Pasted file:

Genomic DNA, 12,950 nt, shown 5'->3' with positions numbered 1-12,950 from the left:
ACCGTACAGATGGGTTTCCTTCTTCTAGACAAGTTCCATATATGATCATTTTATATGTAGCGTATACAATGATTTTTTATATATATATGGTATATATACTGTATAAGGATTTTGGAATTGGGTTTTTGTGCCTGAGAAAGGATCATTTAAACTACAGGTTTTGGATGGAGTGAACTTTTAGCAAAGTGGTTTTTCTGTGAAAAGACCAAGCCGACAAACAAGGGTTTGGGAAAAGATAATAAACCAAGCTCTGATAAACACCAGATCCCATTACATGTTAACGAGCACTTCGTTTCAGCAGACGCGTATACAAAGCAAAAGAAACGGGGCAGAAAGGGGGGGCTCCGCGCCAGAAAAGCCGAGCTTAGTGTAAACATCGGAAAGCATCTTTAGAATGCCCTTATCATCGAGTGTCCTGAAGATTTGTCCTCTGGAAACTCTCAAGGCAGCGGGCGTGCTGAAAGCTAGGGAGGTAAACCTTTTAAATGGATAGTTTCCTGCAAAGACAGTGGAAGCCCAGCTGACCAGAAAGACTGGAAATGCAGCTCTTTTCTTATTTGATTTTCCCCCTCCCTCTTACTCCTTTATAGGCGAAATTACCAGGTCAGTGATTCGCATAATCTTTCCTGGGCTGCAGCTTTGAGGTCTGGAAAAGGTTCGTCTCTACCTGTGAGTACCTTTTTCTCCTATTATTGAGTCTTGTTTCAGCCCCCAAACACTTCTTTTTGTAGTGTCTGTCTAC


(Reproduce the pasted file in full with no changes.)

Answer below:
Genomic DNA, 12,950 nt, shown 5'->3' with positions numbered 1-12,950 from the left:
ACCGTACAGATGGGTTTCCTTCTTCTAGACAAGTTCCATATATGATCATTTTATATGTAGCGTATACAATGATTTTTTATATATATATGGTATATATACTGTATAAGGATTTTGGAATTGGGTTTTTGTGCCTGAGAAAGGATCATTTAAACTACAGGTTTTGGATGGAGTGAACTTTTAGCAAAGTGGTTTTTCTGTGAAAAGACCAAGCCGACAAACAAGGGTTTGGGAAAAGATAATAAACCAAGCTCTGATAAACACCAGATCCCATTACATGTTAACGAGCACTTCGTTTCAGCAGACGCGTATACAAAGCAAAAGAAACGGGGCAGAAAGGGGGGGCTCCGCGCCAGAAAAGCCGAGCTTAGTGTAAACATCGGAAAGCATCTTTAGAATGCCCTTATCATCGAGTGTCCTGAAGATTTGTCCTCTGGAAACTCTCAAGGCAGCGGGCGTGCTGAAAGCTAGGGAGGTAAACCTTTTAAATGGATAGTTTCCTGCAAAGACAGTGGAAGCCCAGCTGACCAGAAAGACTGGAAATGCAGCTCTTTTCTTATTTGATTTTCCCCCTCCCTCTTACTCCTTTATAGGCGAAATTACCAGGTCAGTGATTCGCATAATCTTTCCTGGGCTGCAGCTTTGAGGTCTGGAAAAGGTTCGTCTCTACCTGTGAGTACCTTTTTCTCCTATTATTGAGTCTTGTTTCAGCCCCCAAACACTTCTTTTTGTAGTGTCTGTCTAC